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Research Suggests Strategy for Stockpiled Avian Flu Vaccine

Baby chicks (ARS/USDA)

(Agricultural Research Service, USDA)

A new study suggests that current stockpiles of avian influenza (H5N1) vaccine can be part of an effective strategy to protect against a new pandemic, even though the vaccine was developed for an earlier strain of the virus. The researchers from three universities, the Mayo Clinic in Minnesota, Group Health Research Institute in Washington state, and EMMES Corporation in Maryland published their findings in the current (March 2011) issue of the Journal of Infectious Diseases.

Avian flu is an infectious virus that circulates in birds and has the potential to genetically mutate and jump between species to infect humans. Because people lack immunity to the virus, public health officials are concerned that the virus can spread quickly to become a pandemic outbreak.

In anticipation of a bird flu pandemic in 2004, the U.S. government stockpiled 20 million doses of vaccine against the dominant strain of the virus at the time, the “Vietnam” strain. But the avian flu virus changes quickly and now the “Indonesia” strain, has replaced the Vietnam strain as the prominent circulating avian flu.

The research team tested both strains against the Vietnam vaccine and an investigational vaccine designed to protect against the Indonesia strain in 491 healthy adults. They measured the body’s immune response to different combinations of the two avian flu vaccines, as well as the optimum length of time between giving the first and second doses of vaccine.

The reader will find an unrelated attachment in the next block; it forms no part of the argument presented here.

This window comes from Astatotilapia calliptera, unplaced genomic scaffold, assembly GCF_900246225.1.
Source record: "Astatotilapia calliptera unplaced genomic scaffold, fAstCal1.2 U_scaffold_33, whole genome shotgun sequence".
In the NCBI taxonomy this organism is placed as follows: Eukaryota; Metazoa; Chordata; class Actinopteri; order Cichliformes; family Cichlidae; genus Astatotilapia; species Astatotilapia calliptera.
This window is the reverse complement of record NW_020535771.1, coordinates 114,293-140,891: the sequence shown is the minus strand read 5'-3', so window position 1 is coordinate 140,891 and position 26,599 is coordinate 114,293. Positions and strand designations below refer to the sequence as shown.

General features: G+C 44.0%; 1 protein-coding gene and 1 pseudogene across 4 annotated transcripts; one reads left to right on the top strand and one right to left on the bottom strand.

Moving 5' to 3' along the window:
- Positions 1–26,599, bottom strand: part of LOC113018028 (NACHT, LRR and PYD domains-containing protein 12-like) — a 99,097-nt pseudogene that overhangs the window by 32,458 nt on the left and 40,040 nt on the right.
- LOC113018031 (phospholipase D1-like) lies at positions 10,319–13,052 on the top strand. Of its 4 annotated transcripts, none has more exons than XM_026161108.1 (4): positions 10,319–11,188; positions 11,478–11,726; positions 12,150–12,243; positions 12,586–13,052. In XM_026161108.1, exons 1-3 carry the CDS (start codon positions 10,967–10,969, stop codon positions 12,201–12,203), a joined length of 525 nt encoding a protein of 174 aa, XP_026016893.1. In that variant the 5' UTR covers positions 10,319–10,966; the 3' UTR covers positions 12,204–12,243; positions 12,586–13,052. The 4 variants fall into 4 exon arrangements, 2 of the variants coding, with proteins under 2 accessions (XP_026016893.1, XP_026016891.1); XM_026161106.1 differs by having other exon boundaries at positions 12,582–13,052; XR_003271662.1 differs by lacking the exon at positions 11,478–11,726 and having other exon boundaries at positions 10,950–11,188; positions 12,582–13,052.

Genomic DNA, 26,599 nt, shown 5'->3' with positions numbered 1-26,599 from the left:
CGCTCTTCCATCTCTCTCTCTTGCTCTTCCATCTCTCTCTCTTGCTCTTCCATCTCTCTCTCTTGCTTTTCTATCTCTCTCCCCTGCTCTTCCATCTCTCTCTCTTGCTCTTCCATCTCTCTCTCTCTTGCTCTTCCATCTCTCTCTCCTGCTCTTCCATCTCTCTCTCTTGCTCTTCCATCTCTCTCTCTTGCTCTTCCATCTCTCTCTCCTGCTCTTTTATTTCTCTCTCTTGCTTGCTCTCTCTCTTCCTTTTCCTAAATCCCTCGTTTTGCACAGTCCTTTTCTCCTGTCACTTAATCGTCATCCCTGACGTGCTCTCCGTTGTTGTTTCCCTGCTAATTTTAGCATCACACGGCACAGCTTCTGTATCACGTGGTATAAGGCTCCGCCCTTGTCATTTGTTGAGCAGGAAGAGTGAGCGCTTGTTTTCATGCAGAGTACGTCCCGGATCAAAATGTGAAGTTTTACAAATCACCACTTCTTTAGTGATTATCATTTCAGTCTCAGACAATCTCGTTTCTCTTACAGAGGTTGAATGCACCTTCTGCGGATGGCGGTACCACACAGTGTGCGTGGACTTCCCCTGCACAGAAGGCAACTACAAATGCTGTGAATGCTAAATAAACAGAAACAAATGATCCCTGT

They found that two doses of vaccine are needed to provide protection against the avian flu. Giving the stockpiled Vietnam avian flu vaccine as the first dose primed the body’s system so that a follow up dose of the new Indonesia avian flu vaccine triggered a heighten immune response. The immune response to both strains of avian influenza became more robust as the injections of vaccine were spaced further apart.

The findings suggest public health officials can get a jump on fighting a pandemic caused by avian flu virus because they won’t have to wait for a vaccine that exactly matches the current strain of bird flu to be manufactured. Authorities can begin immunizing against the bird flu by giving an injection of the Vietnam vaccine to prime the body for a second shot of a vaccine that matches the current Indonesia strain.

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